Spice has long been on the menu in Scotland, whether from trade, conquest or immigration the peoples of this land have had a taste for the exotic and aromatic. A look at the menu of Mary, Queen of Scots in the great kitchens of Stirling Castle in the 1500s will reveal a fondness of the Scottish monarch for the likes of ginger and pepper. Spices returned from the days of the British Raj in the Indian subcontinent and the love of spice was further enhanced by immigration of many Pakistanis, Indians and Bangladeshis in the years following World War 2. In fact many a Glaswegian will claim their city to be the curry capital of these islands.
This recipe very much celebrates the ancient Scottish tradition of cooking with the seasons, a way of life in the South Asia also and is perfect as autumn moves into winter, combining with the warming spices of that region for warmth in the cold Scottish months. One pot cooking is another Scottish custom, traditionally would have been over and open fire and for me it is the perfect way to showcase roast chicken by keeping all the cooking juices within the bird and the sauce and also maintain all the aromatic spices within the dish. I cooked it with St Brides free range chicken hence the relatively short cooking times. A perfect fusion of Scottish produce with spice.
Aromatic one pot chicken
1 large butternut squash chopped into 2cm chunks
1 small bunch rainbow sliced into 1cm strips across the stalk
1 tbsp coriander seeds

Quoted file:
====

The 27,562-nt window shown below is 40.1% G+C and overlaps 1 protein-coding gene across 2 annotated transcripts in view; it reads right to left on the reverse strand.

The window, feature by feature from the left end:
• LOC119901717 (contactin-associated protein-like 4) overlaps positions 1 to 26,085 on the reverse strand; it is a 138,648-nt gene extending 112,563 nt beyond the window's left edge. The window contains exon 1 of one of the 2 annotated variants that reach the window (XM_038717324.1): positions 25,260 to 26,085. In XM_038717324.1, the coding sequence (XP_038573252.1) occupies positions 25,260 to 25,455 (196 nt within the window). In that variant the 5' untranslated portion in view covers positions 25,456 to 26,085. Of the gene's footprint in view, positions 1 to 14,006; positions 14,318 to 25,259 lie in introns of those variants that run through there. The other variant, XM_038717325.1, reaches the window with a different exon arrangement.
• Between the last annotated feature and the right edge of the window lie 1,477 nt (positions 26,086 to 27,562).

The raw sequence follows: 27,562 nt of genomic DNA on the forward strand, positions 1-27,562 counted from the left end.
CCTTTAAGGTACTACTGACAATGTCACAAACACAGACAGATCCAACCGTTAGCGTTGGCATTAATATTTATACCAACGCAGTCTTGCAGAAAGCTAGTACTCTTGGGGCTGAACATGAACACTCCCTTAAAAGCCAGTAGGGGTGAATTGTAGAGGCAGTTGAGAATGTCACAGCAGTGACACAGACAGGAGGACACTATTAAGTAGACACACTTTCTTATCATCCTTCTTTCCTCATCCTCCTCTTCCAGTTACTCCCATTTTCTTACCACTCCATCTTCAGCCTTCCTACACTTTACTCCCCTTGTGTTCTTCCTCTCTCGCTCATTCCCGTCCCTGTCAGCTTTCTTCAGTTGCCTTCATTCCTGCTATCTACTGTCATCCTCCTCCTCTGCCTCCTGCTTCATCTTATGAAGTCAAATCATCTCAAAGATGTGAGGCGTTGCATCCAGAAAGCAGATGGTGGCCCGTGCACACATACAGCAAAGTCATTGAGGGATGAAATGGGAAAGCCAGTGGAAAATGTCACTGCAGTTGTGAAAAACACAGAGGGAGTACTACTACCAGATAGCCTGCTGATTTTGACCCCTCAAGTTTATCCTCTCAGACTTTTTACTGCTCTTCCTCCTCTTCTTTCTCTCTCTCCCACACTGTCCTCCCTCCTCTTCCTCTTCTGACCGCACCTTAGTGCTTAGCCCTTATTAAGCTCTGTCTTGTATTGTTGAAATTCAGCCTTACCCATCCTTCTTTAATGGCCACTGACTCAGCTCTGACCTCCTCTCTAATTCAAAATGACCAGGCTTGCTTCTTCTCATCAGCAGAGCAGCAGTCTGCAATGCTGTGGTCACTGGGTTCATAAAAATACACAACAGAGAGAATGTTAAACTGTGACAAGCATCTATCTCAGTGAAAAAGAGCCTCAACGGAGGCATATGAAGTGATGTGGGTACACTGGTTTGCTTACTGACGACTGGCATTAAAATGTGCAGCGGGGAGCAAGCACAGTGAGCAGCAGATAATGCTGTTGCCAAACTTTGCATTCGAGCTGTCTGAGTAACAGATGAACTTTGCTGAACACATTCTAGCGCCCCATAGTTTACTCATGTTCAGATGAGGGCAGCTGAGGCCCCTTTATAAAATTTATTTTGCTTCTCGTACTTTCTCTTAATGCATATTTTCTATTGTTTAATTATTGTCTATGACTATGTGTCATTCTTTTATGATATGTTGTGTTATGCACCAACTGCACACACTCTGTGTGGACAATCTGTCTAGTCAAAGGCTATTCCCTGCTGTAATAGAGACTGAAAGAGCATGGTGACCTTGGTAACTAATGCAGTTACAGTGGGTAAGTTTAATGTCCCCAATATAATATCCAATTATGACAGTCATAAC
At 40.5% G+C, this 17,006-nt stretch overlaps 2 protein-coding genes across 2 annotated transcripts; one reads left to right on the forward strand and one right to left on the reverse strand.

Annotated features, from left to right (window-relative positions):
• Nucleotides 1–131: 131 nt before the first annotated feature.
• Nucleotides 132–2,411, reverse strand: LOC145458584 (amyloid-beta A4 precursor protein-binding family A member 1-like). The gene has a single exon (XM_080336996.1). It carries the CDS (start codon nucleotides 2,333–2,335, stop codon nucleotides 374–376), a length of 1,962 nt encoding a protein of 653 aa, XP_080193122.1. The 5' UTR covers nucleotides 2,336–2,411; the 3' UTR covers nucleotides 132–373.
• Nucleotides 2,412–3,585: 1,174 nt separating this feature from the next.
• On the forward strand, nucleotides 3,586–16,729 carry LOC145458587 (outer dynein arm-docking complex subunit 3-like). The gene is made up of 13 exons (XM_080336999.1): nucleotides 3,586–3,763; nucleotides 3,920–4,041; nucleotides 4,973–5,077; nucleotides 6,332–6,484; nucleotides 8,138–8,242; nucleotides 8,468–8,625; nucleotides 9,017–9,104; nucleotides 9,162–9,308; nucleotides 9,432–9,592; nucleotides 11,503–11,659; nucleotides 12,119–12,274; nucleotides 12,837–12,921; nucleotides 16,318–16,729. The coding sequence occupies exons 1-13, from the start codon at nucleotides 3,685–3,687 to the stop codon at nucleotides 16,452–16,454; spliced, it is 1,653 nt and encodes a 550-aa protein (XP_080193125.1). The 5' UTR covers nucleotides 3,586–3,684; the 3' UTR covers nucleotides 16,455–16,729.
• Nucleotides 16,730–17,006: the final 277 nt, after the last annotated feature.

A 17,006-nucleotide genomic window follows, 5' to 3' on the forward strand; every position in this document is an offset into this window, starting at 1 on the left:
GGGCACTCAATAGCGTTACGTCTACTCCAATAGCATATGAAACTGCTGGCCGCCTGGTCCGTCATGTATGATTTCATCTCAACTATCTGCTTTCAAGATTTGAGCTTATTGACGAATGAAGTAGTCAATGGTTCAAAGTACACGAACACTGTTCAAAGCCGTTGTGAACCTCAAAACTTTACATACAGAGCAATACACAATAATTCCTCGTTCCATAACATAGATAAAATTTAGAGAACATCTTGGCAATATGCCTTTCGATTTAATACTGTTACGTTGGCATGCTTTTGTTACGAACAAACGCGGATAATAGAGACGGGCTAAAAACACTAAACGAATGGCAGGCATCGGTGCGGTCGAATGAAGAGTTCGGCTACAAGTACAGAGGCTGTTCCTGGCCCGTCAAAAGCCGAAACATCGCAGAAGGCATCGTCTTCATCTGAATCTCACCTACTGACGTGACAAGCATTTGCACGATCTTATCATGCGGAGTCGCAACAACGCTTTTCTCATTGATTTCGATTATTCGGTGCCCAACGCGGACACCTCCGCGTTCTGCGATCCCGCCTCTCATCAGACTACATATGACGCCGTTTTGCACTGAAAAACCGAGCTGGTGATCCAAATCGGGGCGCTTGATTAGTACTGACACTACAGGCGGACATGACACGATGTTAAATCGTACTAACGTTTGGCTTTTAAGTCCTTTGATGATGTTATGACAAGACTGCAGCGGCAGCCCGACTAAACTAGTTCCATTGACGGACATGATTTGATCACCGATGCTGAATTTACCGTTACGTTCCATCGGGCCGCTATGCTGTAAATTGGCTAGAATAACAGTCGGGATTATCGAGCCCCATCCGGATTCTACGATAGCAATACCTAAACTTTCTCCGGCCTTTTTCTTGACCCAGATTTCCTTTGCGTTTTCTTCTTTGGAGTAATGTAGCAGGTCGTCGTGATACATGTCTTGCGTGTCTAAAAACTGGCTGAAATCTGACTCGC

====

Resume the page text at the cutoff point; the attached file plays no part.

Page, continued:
1tsp fennel seeds
1tbsp cumin seeds
3 cloves garlic crushed
2 dried red chillies rehydrated and pounded to a paste (new addition)
1/3 tsp turmeric (new addition)
Knob softened butter
1 tbsp oil
1. Set the over to 180C. Toast the coriander seed and grind with the cinnamon stick to a fine powder.
2. Mix the spice mix with yogurt, ginger and garlic.
3. Rub to the butter on the chicken followed by the spiced yoghurt and place under the skin covering as much of the breast as possible. 4. Rub the rest of the yoghurt mix with a little oil on top of the skin including the legs and wings giving a good massage. Leave to marinate as long as possible but for at least 30 minutes.
5. In a heavy bottomed casserole dish heat the oil and then cook the garlic with the fennel seeds, cumin seeds, star anise and red chilli.
6. When they start to give up their aroma reduce the heat right down, place the chicken in the dish breast facing up then place the squash and half the chard around it. Pour over the water, it should half cover the bird and add the red chilli paste on top.
7. Cover and bring the water to a gentle simmer on the stove and then place in the oven for 40 minutes. After this time make sure none of the vegetables are drying out by pushing into the slightly oily juices.
8. Baste the chicken lightly with these juices and then place back in the oven, uncovered, for 25-35 minutes until tender and golden brown.
9. Check that the chicken is cooked and remove from the dish, cover with foil and leave to rest, breast down to let the flavours soak back in. Remove half to two thirds of the vegetables and keep warm with a little of the liquor.
10. Add the remaining chard and cook over a high heat for a couple of minutes, stirring regularly and deglazing the side of the dish. Liquidise the vegetables into a sauce.
11. When ready carve the chicken and serve with the vegetables you saved and the sauce poured over with rice or naan.
Picture credit to Sumayya Usmani